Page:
Newspaper Page Text
r Origtnal Languages of Europe.
It Is said by philologists that there
are thirteen original European Ian.
guages-the Greek, Latin, German,
Slavonic, Welsh, Biscayan, Irish, Al.
banian, Tartarian, Illyrlan, Jazygian,
Chaucin and Finnic.
En 'lish Widows.
In England there are 11.4 w idows to
every fifty-four widowers
Bacon-That lawyer you recommend.
ed is not a man of his word. Egbert-
Why not? "He told me I could talki
freely to him, and look at the bill he'ds
aent me!"-Vv("lrna* C*trerman.
Half of your worry to-day Is due to
Your neglect yesterday.
"Put me down as a warm friend of TrTTeik
IlN. I have a chill three years nhl wh, hais
been atf cted fr.,m its birth with the worst
case of etzema I ever ,aw, it being one mna s
of sor s from its feet to its crown. It haI
been treated by nine or the e mo eminent
phslicianu in this and .'djoinine Srates wi:h
out the .liglte-t heteft. S,-veral months aro
we commenced the u-,. of 'rTTrerNE oth the
child, nl to-dayt, hank God and the manu.
factuarers or TarrrIsar., the child 1 curtled.
My wile and I u ill ever feel grateful to you
for -ending ns this blesslng.
Cnu.t A. CAUaLLt.Drungg 1
1 box by mail for 6t0. In stamps.
J. I. SHUPTRINS, Savannah. Ga.
CboAAn'rs stimulate liver, kidneys and
bowerl Never sioaen, weaken or gripe; 10c.
Calendars and Coupons.
9o many beautiful calendars and entertain
l1g novelt:es have been issued by the pro
prietors of Hood's Earsaparnlla, that we are
hardly surprised to receive this season not
only one of the very prettiest designs in cnl
endars, but with it coupons which entitle the
recipient to attractlive novelties. Every one
who gets a Hood's Sarsaparilla calendar for
1897 tseures something that will prove lante.
sating tnd valuable as well as a beautiful
specimen of the lithographer's art. The cal
sadaris accompanied this season by an amtns
Iag little book on "The Weather." Ask your
druggist for Hood's Coupon Calendar, or
send 6 eents in stamps for one to 0. L
Hood A Uso., Lowell, Mass.
arrs or Obno, CT-r or TOLEDO, s
IUct C'Nounty, t
rais J. ,:u1nay meakes oath that he Is Ihe
senior p.rtner of the firm of P. J. C airYar &
C dolnlg businres htheCityotoledo, County
td, ltateatorssad, and that said firm will pay
thesma of o0s aaunuo DoLLtAR f,,r aeuc,
and every came or CATAtHa that cannot be
cared by the se HA'S OlATATaH UUgac.
FRANK J. lahssrr.
Sworn to before hie and subscribed in may
- '- enethi i day of December,
"IAL A. D.18is. A. W.Or.SAsos.
`" N"otary tt)l .
BMall's Catarrh Coure is taken internally. and
a.t4 ditetlyoa tihe blood and mucous surfaces
* o systea, H$end tor testimonials, free.
' . . J. Untmr & Co., T'oledo, 0.,
I Dl'' aa u Iy are the best
lNe.To.Bae for Fifty Cents.
Over 400Q,lO eared. Why not let No-To-BAe
lat or retnoa your desire for tobatcc.?
. ee money, mike' health and manhood.
teed. 60 cents and 1.0, at all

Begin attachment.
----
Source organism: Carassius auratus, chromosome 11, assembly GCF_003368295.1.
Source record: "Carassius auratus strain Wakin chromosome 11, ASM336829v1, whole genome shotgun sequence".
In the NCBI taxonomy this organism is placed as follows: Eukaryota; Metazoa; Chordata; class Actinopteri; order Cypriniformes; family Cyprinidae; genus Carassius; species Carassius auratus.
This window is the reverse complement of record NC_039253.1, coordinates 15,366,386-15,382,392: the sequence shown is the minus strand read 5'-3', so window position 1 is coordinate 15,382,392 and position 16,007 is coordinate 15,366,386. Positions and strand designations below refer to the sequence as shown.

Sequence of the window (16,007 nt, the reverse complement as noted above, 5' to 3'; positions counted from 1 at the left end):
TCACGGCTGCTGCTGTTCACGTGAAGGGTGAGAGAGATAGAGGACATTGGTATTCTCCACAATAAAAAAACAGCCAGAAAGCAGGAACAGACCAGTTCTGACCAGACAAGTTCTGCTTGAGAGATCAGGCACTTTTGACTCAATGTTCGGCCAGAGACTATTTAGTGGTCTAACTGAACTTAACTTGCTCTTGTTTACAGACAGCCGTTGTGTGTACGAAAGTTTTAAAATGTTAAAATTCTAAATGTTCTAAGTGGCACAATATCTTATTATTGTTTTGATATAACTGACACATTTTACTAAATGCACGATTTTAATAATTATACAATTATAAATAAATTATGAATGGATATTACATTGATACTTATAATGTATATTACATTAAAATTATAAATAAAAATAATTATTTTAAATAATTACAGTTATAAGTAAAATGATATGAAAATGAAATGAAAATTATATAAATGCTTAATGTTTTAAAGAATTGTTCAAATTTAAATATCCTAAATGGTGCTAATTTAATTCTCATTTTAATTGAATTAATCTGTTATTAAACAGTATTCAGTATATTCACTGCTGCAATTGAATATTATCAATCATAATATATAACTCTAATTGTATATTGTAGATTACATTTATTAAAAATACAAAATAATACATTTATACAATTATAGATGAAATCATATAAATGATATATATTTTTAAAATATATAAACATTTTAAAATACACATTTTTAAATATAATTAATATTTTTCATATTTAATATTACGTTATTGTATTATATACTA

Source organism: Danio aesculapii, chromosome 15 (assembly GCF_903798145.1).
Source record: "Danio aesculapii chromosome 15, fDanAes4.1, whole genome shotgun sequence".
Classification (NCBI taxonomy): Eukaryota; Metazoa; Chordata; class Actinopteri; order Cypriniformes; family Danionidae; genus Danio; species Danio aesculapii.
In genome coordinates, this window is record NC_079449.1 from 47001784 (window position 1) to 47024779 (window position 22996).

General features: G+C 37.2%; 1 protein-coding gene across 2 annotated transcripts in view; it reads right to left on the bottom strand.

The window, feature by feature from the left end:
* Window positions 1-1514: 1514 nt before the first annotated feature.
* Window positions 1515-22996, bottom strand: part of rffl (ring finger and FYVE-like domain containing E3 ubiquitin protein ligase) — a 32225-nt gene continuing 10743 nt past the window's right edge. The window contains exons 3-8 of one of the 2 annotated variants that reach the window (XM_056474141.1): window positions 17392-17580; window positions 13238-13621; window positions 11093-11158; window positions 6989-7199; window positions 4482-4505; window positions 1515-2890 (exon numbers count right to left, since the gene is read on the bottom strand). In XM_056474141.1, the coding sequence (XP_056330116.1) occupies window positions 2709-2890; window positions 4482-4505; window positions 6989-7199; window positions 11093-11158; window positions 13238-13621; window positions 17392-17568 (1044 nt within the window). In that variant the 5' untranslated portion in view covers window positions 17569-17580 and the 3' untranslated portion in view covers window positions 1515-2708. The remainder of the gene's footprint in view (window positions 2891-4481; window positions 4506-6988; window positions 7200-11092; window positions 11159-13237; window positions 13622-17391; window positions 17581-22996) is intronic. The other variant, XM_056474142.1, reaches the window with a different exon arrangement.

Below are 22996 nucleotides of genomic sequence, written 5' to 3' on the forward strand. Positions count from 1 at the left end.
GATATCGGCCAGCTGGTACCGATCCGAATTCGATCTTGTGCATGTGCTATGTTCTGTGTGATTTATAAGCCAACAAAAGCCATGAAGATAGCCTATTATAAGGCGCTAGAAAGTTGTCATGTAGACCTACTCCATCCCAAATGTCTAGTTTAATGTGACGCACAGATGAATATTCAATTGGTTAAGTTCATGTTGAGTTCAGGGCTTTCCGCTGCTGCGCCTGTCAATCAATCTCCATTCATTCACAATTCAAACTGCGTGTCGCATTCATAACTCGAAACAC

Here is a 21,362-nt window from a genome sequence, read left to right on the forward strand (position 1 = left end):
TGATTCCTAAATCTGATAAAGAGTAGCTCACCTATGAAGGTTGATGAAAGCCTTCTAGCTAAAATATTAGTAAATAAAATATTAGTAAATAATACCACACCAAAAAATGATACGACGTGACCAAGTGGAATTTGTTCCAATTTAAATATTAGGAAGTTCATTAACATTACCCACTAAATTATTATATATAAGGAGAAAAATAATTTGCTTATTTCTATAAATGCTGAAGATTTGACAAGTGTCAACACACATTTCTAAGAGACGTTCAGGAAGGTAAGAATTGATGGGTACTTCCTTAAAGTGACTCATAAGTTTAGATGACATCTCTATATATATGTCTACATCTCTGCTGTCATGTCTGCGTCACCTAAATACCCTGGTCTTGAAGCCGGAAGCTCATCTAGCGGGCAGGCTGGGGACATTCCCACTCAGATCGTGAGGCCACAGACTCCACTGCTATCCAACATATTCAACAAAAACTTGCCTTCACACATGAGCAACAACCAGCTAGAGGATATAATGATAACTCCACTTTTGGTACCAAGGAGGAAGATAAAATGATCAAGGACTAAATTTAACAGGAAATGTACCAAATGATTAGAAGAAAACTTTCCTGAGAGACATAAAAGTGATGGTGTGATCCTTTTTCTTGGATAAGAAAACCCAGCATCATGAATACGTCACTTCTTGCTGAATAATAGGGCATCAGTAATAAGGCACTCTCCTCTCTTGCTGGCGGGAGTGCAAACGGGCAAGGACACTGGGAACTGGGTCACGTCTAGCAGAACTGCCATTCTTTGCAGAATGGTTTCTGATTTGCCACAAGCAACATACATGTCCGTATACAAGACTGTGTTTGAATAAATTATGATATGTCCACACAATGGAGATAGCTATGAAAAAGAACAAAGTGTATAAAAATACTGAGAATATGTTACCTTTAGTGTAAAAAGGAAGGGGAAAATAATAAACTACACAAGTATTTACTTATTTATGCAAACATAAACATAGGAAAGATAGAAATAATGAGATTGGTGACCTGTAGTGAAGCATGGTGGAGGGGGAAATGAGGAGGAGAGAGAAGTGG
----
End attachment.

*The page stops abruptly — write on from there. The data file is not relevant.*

ti se ou h a110"t word and the synonym
kb sa Urlt lies been sold for 3 years, in
sp e cat mpettsm sad cheap imitations, it mut
;; re `WWI ºM Dobbins' Electric Soap has
'n eeitsa ai s sa**5l s Iast W
, Aft desad as ssf opportunity passes; theday
Wh ,4sU shb o zt Ooasom alamy Ia.
i iilvsranv d bowel regulator made.
fet a '-. eaadema t,. ... ed. No
£touare has saved me
n. ptat rduces tuiama.
aors~MLu t Monarch r¶hs'Ae.' co.
A ~~ t~4; o
HOW TO FIND OUT.
]ill a bottle or common water glass with
urine and let it stand twenty-four hours; a
sediment or settling indicates a diseased con
dition of the kidneys. When Eurine stains
linen it is positive evidence of kidney trouble.
Too frequent desire to urinate or pain in the
back is also convincing proof that the kid
neys and bladder are out of order.
WHAT TO DO.
There is comfort in the knowledgeso often
expressed, that Dr. Kilmer's Swamp-Root,
the great kidney remedy, fulfills every wish
In relieving pain in the back, kidneys, liver,
bladder and every part of the urinary pas
sages. It corrects inability to hold urine
and scalding pain in passing it, or bad effects
following use of liquor, wine or beer, and
overcomes that unplatsant necessity of being
compelled to got up many times during the
nighit to urinate. The mild and the extraor
dinary effect of Swamp-Root is soon realized.
It stands the highest for its wonderful cures
of the most dLitressingcases. Sold by drug
giuts, price fifty cents and one dollar. For
a sample bottle and pamphlet, both sent free
by mail, mention this paper and send your
full postomflco address to Dr. Kilmer & Co.,
finghamton, N. Y. The proprietors of this
paperguaranteethe genuineness of this offer.
BIGGEST GRAVE MONUMENT.
Daniel Moriarity Starts a 375*Tonner fo;
His First Wife.
Daniel Moriarity, a retired New Or
leans grocer, now living in Alameda
County, California, is a happy man at
last, or nearly happy, for after visit
ing all the quarries and cemeteries in
the United States, he has found peo
ple willing to fulfill the desire of his
heart, and he will soon be the owner of
the largest graveyard monument in the
country, and probably the largest in
the world. It will weigh 750,000 lbs.,
and when everything has been paid for
it will have cost over $50,000.
The monument is not for himself,
however. It is to be erected in honor
of his first wife, to whom he says his
present affluence is due, and after her,
in honor 9f his father, Joseph Moriari
ty, who died in New Orleans in 1858.
His first wife Ihas been dead eighteen
years, and Mr. Moriarity has taken
unto himself another and moved to the
Pacific coast. He came to America
when a boy, and got into the grocery
business. His boss was a widow, Mary
Farrel by name, who fell in love with
him and took him into partnership for